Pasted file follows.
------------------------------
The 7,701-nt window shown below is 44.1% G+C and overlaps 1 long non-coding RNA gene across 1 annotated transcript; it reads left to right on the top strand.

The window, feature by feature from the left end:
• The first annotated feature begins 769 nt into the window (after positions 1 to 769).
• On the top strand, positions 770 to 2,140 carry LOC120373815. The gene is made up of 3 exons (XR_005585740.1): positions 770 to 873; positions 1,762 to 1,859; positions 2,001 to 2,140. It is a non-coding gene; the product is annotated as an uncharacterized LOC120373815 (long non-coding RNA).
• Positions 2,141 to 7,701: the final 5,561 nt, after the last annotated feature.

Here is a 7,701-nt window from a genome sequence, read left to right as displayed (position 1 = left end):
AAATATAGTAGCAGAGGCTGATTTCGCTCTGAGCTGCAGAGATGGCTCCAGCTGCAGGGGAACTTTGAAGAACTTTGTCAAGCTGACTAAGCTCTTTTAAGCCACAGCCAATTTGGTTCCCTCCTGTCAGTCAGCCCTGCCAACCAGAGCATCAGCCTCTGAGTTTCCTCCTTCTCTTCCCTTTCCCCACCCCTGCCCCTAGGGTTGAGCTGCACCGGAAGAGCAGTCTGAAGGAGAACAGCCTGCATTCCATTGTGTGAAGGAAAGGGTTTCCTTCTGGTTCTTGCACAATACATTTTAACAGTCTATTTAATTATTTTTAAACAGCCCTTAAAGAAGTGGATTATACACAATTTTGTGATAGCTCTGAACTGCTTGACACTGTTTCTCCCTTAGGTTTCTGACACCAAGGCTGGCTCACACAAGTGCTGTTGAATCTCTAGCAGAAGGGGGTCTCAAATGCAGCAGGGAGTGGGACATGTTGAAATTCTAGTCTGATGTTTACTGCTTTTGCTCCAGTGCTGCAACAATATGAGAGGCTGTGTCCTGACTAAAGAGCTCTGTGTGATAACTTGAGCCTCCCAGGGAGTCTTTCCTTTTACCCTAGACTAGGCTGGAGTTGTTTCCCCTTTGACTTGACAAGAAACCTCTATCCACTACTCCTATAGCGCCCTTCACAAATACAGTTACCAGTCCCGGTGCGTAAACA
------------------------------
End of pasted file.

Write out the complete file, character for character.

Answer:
The 7,701-nt window shown below is 44.1% G+C and overlaps 1 long non-coding RNA gene across 1 annotated transcript; it reads left to right on the top strand.

The window, feature by feature from the left end:
• The first annotated feature begins 769 nt into the window (after positions 1 to 769).
• On the top strand, positions 770 to 2,140 carry LOC120373815. The gene is made up of 3 exons (XR_005585740.1): positions 770 to 873; positions 1,762 to 1,859; positions 2,001 to 2,140. It is a non-coding gene; the product is annotated as an uncharacterized LOC120373815 (long non-coding RNA).
• Positions 2,141 to 7,701: the final 5,561 nt, after the last annotated feature.

Here is a 7,701-nt window from a genome sequence, read left to right as displayed (position 1 = left end):
AAATATAGTAGCAGAGGCTGATTTCGCTCTGAGCTGCAGAGATGGCTCCAGCTGCAGGGGAACTTTGAAGAACTTTGTCAAGCTGACTAAGCTCTTTTAAGCCACAGCCAATTTGGTTCCCTCCTGTCAGTCAGCCCTGCCAACCAGAGCATCAGCCTCTGAGTTTCCTCCTTCTCTTCCCTTTCCCCACCCCTGCCCCTAGGGTTGAGCTGCACCGGAAGAGCAGTCTGAAGGAGAACAGCCTGCATTCCATTGTGTGAAGGAAAGGGTTTCCTTCTGGTTCTTGCACAATACATTTTAACAGTCTATTTAATTATTTTTAAACAGCCCTTAAAGAAGTGGATTATACACAATTTTGTGATAGCTCTGAACTGCTTGACACTGTTTCTCCCTTAGGTTTCTGACACCAAGGCTGGCTCACACAAGTGCTGTTGAATCTCTAGCAGAAGGGGGTCTCAAATGCAGCAGGGAGTGGGACATGTTGAAATTCTAGTCTGATGTTTACTGCTTTTGCTCCAGTGCTGCAACAATATGAGAGGCTGTGTCCTGACTAAAGAGCTCTGTGTGATAACTTGAGCCTCCCAGGGAGTCTTTCCTTTTACCCTAGACTAGGCTGGAGTTGTTTCCCCTTTGACTTGACAAGAAACCTCTATCCACTACTCCTATAGCGCCCTTCACAAATACAGTTACCAGTCCCGGTGCGTAAACA